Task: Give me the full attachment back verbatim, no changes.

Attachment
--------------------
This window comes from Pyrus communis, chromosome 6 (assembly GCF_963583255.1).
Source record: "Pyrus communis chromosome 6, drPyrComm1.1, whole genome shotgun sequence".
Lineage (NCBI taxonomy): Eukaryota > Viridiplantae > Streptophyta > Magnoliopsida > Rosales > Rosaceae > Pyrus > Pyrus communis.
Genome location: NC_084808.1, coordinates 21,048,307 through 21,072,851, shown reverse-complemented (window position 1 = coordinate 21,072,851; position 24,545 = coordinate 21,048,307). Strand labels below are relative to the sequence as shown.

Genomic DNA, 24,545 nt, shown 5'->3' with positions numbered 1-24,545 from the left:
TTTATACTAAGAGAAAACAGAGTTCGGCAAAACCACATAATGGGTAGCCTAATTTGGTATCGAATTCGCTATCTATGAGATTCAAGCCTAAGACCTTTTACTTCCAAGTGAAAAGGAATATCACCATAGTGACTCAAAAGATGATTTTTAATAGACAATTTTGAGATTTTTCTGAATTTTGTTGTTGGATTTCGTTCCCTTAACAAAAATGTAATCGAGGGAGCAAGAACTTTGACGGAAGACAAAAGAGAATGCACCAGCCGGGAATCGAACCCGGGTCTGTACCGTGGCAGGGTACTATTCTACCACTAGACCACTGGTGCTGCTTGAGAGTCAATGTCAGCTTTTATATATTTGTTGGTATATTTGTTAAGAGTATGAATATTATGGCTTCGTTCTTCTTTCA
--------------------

This window comes from Pyrus communis, chromosome 6 (assembly GCF_963583255.1).
Source record: "Pyrus communis chromosome 6, drPyrComm1.1, whole genome shotgun sequence".
Lineage (NCBI taxonomy): Eukaryota > Viridiplantae > Streptophyta > Magnoliopsida > Rosales > Rosaceae > Pyrus > Pyrus communis.
Genome location: NC_084808.1, coordinates 21,048,307 through 21,072,851, shown reverse-complemented (window position 1 = coordinate 21,072,851; position 24,545 = coordinate 21,048,307). Strand labels below are relative to the sequence as shown.

Genomic DNA, 24,545 nt, shown 5'->3' with positions numbered 1-24,545 from the left:
TTTATACTAAGAGAAAACAGAGTTCGGCAAAACCACATAATGGGTAGCCTAATTTGGTATCGAATTCGCTATCTATGAGATTCAAGCCTAAGACCTTTTACTTCCAAGTGAAAAGGAATATCACCATAGTGACTCAAAAGATGATTTTTAATAGACAATTTTGAGATTTTTCTGAATTTTGTTGTTGGATTTCGTTCCCTTAACAAAAATGTAATCGAGGGAGCAAGAACTTTGACGGAAGACAAAAGAGAATGCACCAGCCGGGAATCGAACCCGGGTCTGTACCGTGGCAGGGTACTATTCTACCACTAGACCACTGGTGCTGCTTGAGAGTCAATGTCAGCTTTTATATATTTGTTGGTATATTTGTTAAGAGTATGAATATTATGGCTTCGTTCTTCTTTCA